We honor the traditional Aboriginal custodians of the Byron Bay district -
the Bundjalung of Byron Bay – Arakwal Bumberlin people.
“We want to see Country how it used to be. We want to continue to look after country and want it to look after us. We want our people to be back on Country, caring for and using Country like we always have. We want to share parts of our culture with the wider community so they learn about and respect Country like we do. We want everybody to work together to keep Country clean and healthy.”
Aunties Lorna Kelly, Dulcie Nicholls and Linda Vidler, 2003.
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Blue Space Art and Byron Bay Beach Photography are Eco-warriors for our fragile threatened shorebirds. Small things you can do:
pick up plastic and rubbish on the beach
particularly fishing line
stay clear of shorebirds
and much more.... below.
BIRDS The Byron Shire is home to a diversity of birdlife, including threatened migratory shorebirds such as these Sooty Oystercatchers and Pied Oystercatchers (pictured below). Both breed along the coast but are an extremely vulnerable species. In NSW Pied Oystercatchers are thinly scattered along the entire coast, with an estimated fewer than 200 breeding pairs left and only 6 in the Byron region.
The Belongil Estuary is an important breeding ground for many shorebirds, the Little Terns and these beautiful Crested Terns (pictured below) can be seen resting there all year round. Sadly, I've witnessed people's lack of respect for these Terns - from ploughing through them on pushbikes, a soccer game, to dogs running loose in this restricted zone.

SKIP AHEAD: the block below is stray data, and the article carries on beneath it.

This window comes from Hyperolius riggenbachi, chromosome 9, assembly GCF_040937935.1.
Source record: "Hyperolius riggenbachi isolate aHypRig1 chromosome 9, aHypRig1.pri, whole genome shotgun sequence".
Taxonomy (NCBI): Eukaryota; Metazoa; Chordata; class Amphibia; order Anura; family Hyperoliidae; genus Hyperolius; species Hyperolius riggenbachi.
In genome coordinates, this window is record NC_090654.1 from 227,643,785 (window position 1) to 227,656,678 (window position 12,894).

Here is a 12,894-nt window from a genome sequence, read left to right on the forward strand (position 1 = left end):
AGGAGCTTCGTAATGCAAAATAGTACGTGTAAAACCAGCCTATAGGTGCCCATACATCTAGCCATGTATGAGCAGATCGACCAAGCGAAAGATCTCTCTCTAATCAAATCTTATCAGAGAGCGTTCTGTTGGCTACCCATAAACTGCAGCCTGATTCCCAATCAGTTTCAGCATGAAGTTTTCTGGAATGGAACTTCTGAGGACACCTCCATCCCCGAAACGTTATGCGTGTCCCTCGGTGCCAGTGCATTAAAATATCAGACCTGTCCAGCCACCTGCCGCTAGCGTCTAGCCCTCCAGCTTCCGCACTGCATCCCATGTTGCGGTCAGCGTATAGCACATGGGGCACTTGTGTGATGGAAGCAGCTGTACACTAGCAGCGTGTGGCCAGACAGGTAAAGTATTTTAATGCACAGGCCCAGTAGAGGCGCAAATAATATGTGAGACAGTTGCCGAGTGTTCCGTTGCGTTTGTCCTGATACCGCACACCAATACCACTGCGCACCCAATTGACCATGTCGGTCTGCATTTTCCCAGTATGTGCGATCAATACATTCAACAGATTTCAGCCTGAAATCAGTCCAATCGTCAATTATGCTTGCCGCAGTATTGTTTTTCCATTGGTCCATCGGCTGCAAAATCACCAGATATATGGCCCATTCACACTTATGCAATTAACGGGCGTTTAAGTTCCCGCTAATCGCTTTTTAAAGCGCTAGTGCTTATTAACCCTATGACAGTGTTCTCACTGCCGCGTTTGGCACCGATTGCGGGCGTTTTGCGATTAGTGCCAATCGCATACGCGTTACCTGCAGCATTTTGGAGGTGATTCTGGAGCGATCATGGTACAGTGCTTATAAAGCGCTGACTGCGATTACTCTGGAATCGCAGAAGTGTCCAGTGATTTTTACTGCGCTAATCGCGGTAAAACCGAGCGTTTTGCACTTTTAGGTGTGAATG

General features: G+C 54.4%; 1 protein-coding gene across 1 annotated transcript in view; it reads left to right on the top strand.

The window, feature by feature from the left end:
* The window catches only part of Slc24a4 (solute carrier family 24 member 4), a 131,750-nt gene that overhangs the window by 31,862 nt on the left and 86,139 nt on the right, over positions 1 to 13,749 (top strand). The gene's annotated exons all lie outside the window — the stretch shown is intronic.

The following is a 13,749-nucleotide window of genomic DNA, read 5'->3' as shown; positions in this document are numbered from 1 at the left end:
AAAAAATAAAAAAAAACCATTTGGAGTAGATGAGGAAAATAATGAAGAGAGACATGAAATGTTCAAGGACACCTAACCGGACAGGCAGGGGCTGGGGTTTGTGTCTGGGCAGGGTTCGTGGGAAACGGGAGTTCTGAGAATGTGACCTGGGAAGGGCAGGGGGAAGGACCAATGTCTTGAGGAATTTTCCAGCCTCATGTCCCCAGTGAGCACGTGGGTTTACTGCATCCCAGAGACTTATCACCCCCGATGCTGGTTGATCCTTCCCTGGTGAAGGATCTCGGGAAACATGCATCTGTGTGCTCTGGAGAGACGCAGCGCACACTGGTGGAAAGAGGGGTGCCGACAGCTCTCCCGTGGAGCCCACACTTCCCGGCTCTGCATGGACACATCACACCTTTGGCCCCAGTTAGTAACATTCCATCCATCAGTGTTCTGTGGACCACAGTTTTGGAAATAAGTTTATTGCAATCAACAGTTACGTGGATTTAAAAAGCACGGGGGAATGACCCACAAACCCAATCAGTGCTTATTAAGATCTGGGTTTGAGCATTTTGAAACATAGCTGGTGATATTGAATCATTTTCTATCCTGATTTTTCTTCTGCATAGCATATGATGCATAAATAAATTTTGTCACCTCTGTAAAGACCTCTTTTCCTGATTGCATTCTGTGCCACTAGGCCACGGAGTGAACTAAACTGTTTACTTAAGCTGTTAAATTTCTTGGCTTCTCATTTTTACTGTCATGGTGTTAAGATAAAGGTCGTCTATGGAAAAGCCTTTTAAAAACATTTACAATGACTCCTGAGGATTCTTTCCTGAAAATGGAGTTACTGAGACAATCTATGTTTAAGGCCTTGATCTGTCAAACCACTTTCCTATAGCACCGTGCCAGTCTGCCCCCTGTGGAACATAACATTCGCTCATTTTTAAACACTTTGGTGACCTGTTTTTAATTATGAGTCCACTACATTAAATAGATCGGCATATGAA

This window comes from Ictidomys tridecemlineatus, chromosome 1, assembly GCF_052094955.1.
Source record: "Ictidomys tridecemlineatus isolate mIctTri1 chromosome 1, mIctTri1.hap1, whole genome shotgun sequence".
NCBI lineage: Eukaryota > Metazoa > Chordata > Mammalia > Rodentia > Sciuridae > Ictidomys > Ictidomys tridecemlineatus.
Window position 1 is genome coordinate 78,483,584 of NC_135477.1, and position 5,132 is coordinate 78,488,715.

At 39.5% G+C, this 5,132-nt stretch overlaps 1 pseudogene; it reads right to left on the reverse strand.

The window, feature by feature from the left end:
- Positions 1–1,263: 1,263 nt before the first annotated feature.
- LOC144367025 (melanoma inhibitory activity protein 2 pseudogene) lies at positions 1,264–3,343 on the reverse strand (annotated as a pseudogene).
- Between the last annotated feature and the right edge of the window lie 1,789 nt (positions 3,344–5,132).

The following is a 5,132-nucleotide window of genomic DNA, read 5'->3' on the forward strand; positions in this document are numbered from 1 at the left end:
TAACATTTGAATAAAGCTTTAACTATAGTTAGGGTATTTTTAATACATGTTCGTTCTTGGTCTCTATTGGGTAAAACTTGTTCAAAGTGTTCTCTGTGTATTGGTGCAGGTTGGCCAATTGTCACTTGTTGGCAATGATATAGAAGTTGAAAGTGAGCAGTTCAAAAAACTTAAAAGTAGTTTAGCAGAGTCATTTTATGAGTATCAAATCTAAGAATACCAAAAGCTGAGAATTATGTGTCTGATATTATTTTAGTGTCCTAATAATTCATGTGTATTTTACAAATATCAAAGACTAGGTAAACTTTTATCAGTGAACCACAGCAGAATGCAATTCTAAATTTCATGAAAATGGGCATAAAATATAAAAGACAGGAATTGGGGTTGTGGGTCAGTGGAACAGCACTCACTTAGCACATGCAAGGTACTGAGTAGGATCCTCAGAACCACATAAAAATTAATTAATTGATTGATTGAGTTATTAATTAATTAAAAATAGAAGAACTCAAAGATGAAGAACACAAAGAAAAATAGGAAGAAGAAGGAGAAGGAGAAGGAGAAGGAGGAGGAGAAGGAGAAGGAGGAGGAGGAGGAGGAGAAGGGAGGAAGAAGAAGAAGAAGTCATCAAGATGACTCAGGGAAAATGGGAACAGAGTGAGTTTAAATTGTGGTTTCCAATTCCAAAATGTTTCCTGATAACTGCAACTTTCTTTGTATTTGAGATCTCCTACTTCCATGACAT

How to avoid disturbances:
Disturbance is any action that interrupts the breeding, feeding or resting of shorebirds. Causing a shorebird to take flight represents a significant disturbance as it makes the bird waste vital energy.
You can prevent shorebird disturbance if you follow these guidelines:
Keep domestic animals under control and well away from shorebirds. Every time shorebirds are forced to take flight, they burn vital energy.
Avoid driving or operating all forms of vehicles, vessels and recreational devices near shorebirds. Imagine a shorebird confronting a kite surfer for the first time; it probably thinks it is the biggest predator it has ever seen!
Don't drive along the beach at high tide or above the high-water mark — you'll destroy shorebird nests.
If fishing from a sandbar, choose the opposite end to where the birds are gathered. NEVER leave fishing line as birds get easily tangled.
Feral animals can kill shorebirds — report feral animal sightings to Council.
Consider how your actions may disturb shorebirds. This can include where you set up camp or a simple stroll through a roost site at high tide.
Prevent pollution — remember that almost all rubbish and pollutants discarded on the land end up in the bay.
By disturbing shorebirds we reduce their survival prospects.
The Shorebird 2020 Program is raising awareness of how incredible shorebirds are, and actively engaging the community to participate in gathering information needed to conserve shorebirds. Go to the website HERE to become a volunteer.